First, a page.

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Elastic Clause of the US Constitution - Assignment Example

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The paper “Elastic Clause of the US Constitution” concerns a controversial role of the central bank. If the founding fathers created it to establish financial order, and to resolve the issue of valueless money, then today, central banking has no ties with tax collection, but controls over currency…
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Elastic Clause of the US Constitution
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Download file to see previous pages “Implied” powers are “those powers given to Congress by Article 1, Section 8, clause 18, of the Constitution that is not specifically named but is provided for by the necessary and proper clause” (p. 45). Accordingly, the necessary and proper clause exists to afford these implied powers to Congress in order to make sure the federal government has the power to carry out the laws “which shall be necessary and proper for carrying into Execution the foregoing Powers, and all other Powers vested by this Constitution in the Government of the United States” (p. 44). This clause is problematic for many because it falls along the Federalist/Anti-Federalist divide and the contemporary Conservative/Liberal divide. However, the problem with the necessary and proper clause is not with its controversial and contentious nature, but with the fact that it is vague, ambiguous, and is designed for subjective interpretations and applications of Constitutional law.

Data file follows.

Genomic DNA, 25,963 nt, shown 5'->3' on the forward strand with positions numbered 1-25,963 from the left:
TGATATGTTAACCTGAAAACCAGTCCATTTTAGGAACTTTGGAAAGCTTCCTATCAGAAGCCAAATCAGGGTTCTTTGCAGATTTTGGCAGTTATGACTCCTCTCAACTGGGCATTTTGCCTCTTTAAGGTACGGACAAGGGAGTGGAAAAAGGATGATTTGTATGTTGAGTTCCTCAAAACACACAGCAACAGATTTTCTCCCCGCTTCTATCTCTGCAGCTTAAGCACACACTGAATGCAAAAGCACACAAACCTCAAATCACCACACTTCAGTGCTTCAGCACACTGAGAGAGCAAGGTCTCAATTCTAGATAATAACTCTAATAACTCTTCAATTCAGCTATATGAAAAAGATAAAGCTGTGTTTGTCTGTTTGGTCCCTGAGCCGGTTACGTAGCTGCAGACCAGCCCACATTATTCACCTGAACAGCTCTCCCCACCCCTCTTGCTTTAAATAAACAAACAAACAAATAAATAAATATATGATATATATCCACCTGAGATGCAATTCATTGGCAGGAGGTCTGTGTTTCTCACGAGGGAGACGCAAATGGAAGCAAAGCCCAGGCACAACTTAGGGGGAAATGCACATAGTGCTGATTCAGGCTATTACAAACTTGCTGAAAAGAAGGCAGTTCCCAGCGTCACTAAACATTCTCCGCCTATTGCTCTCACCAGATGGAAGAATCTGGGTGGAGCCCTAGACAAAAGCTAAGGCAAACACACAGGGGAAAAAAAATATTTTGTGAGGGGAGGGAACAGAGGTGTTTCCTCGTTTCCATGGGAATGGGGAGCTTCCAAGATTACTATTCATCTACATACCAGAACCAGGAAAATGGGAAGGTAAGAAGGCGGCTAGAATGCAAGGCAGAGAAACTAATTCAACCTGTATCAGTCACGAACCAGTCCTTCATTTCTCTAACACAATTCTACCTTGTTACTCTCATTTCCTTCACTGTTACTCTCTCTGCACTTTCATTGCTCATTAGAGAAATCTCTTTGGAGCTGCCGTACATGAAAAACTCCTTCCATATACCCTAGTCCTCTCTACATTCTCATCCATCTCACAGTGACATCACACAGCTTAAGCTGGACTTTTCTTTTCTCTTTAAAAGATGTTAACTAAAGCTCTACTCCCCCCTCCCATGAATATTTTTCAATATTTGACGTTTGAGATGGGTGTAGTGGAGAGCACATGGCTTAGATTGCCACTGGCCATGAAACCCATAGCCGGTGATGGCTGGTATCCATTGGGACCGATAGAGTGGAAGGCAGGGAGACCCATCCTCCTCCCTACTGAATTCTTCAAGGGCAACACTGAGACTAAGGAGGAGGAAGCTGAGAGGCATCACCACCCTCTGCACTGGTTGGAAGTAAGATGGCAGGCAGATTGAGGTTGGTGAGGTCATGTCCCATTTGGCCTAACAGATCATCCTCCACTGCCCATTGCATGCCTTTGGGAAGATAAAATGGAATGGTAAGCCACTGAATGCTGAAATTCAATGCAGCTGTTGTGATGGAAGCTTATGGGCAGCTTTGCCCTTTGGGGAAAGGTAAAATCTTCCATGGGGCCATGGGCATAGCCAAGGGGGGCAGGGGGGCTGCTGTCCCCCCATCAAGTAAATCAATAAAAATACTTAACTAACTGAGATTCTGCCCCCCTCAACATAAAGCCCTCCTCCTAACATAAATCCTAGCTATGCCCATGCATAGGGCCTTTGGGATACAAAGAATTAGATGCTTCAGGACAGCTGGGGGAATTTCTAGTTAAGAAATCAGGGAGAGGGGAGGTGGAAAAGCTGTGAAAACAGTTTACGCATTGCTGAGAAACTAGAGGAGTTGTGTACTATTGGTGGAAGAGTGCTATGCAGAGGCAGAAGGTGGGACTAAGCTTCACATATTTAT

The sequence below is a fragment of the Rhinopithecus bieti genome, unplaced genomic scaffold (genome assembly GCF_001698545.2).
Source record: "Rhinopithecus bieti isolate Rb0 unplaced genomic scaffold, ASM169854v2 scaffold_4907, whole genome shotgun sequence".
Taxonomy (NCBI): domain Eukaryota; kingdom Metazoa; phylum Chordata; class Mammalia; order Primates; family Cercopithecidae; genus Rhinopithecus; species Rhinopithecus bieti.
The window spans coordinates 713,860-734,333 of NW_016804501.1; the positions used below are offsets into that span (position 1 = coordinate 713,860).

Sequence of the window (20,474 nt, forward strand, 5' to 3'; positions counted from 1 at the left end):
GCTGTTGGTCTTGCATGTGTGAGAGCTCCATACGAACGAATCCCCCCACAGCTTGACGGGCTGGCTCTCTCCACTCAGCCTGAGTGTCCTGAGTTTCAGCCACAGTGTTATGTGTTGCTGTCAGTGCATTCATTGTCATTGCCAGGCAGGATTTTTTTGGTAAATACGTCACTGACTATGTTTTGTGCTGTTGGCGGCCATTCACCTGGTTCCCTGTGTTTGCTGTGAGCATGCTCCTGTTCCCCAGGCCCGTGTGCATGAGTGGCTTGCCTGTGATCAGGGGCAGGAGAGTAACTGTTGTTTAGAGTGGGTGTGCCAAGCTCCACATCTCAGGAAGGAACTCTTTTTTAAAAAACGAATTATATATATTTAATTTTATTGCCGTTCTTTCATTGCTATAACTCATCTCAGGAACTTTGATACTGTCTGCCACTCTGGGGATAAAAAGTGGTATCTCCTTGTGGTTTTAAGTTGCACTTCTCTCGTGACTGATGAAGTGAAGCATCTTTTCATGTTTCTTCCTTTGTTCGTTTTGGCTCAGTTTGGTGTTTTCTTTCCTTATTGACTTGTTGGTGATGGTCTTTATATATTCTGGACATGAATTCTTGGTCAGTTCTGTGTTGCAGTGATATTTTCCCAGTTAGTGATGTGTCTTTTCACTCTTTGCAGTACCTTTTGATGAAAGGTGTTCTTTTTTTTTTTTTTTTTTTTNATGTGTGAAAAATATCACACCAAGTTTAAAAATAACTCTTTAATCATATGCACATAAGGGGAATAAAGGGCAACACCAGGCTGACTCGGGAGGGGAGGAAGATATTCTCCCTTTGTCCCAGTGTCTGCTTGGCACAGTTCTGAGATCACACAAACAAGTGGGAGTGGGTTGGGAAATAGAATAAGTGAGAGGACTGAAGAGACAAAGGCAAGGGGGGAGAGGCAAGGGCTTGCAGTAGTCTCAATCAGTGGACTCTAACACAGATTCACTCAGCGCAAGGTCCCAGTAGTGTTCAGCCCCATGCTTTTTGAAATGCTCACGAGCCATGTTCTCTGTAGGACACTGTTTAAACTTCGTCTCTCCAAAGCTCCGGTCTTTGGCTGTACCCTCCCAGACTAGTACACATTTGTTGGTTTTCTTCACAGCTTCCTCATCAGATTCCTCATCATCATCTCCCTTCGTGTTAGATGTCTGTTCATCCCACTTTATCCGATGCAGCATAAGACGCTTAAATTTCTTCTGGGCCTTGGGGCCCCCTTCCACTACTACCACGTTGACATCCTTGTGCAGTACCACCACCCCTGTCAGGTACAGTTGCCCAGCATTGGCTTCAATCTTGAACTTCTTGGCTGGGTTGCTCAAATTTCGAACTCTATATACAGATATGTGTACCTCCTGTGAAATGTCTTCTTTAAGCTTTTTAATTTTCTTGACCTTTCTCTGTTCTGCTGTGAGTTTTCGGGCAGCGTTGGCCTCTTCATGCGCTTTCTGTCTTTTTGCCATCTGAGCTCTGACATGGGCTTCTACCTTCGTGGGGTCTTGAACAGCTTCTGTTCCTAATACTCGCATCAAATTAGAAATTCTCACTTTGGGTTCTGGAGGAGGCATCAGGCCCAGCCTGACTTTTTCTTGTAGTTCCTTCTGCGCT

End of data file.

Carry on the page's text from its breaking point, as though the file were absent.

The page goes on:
The phrase “necessary and proper” in clause 18 of Article 1, Section 8 entitles Congress to make laws that extend beyond what the Constitution enumerates in the previous 17 clauses of that Section. This is taken to be a relationship between an end-goal and the means of achieving that goal (Engdahl, 2011). The end-goal must be a necessity for the achievement of the purpose of a government, which include the formation of “a more perfect Union” and the establishment of “Justice” (US Constitution, 1787). These ends are the explicit goals of the enumerated powers; in a similar vein, the implied powers are given only as they are necessary and proper to exercise the enumerated powers. This interpretation of the “necessary and proper” clause is based on the context in which it appears. Coming after 17 enumerated powers, the final clause specifies that the Congress is able to make laws that ensure the foregoing powers (namely, the enumerated powers) can be exercised sufficiently. In other words, the eighteenth clause of Section 8 does not give a blank check to Congress to make any rules or regulations it feels like passing. Rather, the expansion of implied powers must always be taken in necessary and proper reference to one of the enumerated powers. ...Download file to see next pages Read More
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